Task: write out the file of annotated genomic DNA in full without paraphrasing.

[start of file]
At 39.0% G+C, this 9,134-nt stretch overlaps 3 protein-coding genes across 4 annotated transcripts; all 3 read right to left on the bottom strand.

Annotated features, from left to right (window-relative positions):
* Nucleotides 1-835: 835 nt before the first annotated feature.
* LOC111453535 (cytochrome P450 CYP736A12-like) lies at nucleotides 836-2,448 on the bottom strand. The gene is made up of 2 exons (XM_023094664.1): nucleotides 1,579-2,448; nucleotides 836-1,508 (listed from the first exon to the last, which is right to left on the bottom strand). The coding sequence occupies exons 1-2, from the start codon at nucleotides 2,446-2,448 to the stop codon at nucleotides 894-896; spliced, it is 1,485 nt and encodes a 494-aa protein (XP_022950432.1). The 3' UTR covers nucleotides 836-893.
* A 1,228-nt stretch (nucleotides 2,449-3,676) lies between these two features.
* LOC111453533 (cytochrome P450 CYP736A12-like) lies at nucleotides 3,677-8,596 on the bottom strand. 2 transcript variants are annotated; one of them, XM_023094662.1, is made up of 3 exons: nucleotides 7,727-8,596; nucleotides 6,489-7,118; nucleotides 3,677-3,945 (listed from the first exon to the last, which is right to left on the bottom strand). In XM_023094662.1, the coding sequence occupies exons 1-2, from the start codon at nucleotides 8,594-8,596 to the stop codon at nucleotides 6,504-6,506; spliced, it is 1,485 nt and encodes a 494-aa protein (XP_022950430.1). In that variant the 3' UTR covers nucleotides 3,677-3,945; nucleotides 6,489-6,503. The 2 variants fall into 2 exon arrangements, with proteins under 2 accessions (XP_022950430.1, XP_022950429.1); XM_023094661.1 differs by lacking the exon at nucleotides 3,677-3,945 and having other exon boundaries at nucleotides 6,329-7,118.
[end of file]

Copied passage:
At 39.0% G+C, this 9,134-nt stretch overlaps 3 protein-coding genes across 4 annotated transcripts; all 3 read right to left on the bottom strand.

Annotated features, from left to right (window-relative positions):
* Nucleotides 1-835: 835 nt before the first annotated feature.
* LOC111453535 (cytochrome P450 CYP736A12-like) lies at nucleotides 836-2,448 on the bottom strand. The gene is made up of 2 exons (XM_023094664.1): nucleotides 1,579-2,448; nucleotides 836-1,508 (listed from the first exon to the last, which is right to left on the bottom strand). The coding sequence occupies exons 1-2, from the start codon at nucleotides 2,446-2,448 to the stop codon at nucleotides 894-896; spliced, it is 1,485 nt and encodes a 494-aa protein (XP_022950432.1). The 3' UTR covers nucleotides 836-893.
* A 1,228-nt stretch (nucleotides 2,449-3,676) lies between these two features.
* LOC111453533 (cytochrome P450 CYP736A12-like) lies at nucleotides 3,677-8,596 on the bottom strand. 2 transcript variants are annotated; one of them, XM_023094662.1, is made up of 3 exons: nucleotides 7,727-8,596; nucleotides 6,489-7,118; nucleotides 3,677-3,945 (listed from the first exon to the last, which is right to left on the bottom strand). In XM_023094662.1, the coding sequence occupies exons 1-2, from the start codon at nucleotides 8,594-8,596 to the stop codon at nucleotides 6,504-6,506; spliced, it is 1,485 nt and encodes a 494-aa protein (XP_022950430.1). In that variant the 3' UTR covers nucleotides 3,677-3,945; nucleotides 6,489-6,503. The 2 variants fall into 2 exon arrangements, with proteins under 2 accessions (XP_022950430.1, XP_022950429.1); XM_023094661.1 differs by lacking the exon at nucleotides 3,677-3,945 and having other exon boundaries at nucleotides 6,329-7,118.